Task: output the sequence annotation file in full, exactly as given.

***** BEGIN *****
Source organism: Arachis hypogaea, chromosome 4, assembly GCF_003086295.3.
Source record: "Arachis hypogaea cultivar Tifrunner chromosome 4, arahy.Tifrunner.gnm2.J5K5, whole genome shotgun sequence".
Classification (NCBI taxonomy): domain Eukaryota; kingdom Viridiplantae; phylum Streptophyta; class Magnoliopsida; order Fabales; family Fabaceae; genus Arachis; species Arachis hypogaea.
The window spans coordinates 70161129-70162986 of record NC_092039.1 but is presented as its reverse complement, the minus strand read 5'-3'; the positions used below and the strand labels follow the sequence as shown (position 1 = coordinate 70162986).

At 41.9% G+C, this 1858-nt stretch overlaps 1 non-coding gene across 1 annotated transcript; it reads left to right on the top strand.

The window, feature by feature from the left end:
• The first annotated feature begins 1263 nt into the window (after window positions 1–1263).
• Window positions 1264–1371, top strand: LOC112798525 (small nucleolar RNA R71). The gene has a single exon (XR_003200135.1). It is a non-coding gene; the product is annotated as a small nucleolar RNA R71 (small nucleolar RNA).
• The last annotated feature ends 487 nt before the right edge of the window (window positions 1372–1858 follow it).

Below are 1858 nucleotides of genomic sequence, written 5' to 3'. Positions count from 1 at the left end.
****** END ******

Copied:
Source organism: Arachis hypogaea, chromosome 4, assembly GCF_003086295.3.
Source record: "Arachis hypogaea cultivar Tifrunner chromosome 4, arahy.Tifrunner.gnm2.J5K5, whole genome shotgun sequence".
Classification (NCBI taxonomy): domain Eukaryota; kingdom Viridiplantae; phylum Streptophyta; class Magnoliopsida; order Fabales; family Fabaceae; genus Arachis; species Arachis hypogaea.
The window spans coordinates 70161129-70162986 of record NC_092039.1 but is presented as its reverse complement, the minus strand read 5'-3'; the positions used below and the strand labels follow the sequence as shown (position 1 = coordinate 70162986).

At 41.9% G+C, this 1858-nt stretch overlaps 1 non-coding gene across 1 annotated transcript; it reads left to right on the top strand.

The window, feature by feature from the left end:
• The first annotated feature begins 1263 nt into the window (after window positions 1–1263).
• Window positions 1264–1371, top strand: LOC112798525 (small nucleolar RNA R71). The gene has a single exon (XR_003200135.1). It is a non-coding gene; the product is annotated as a small nucleolar RNA R71 (small nucleolar RNA).
• The last annotated feature ends 487 nt before the right edge of the window (window positions 1372–1858 follow it).

Below are 1858 nucleotides of genomic sequence, written 5' to 3'. Positions count from 1 at the left end.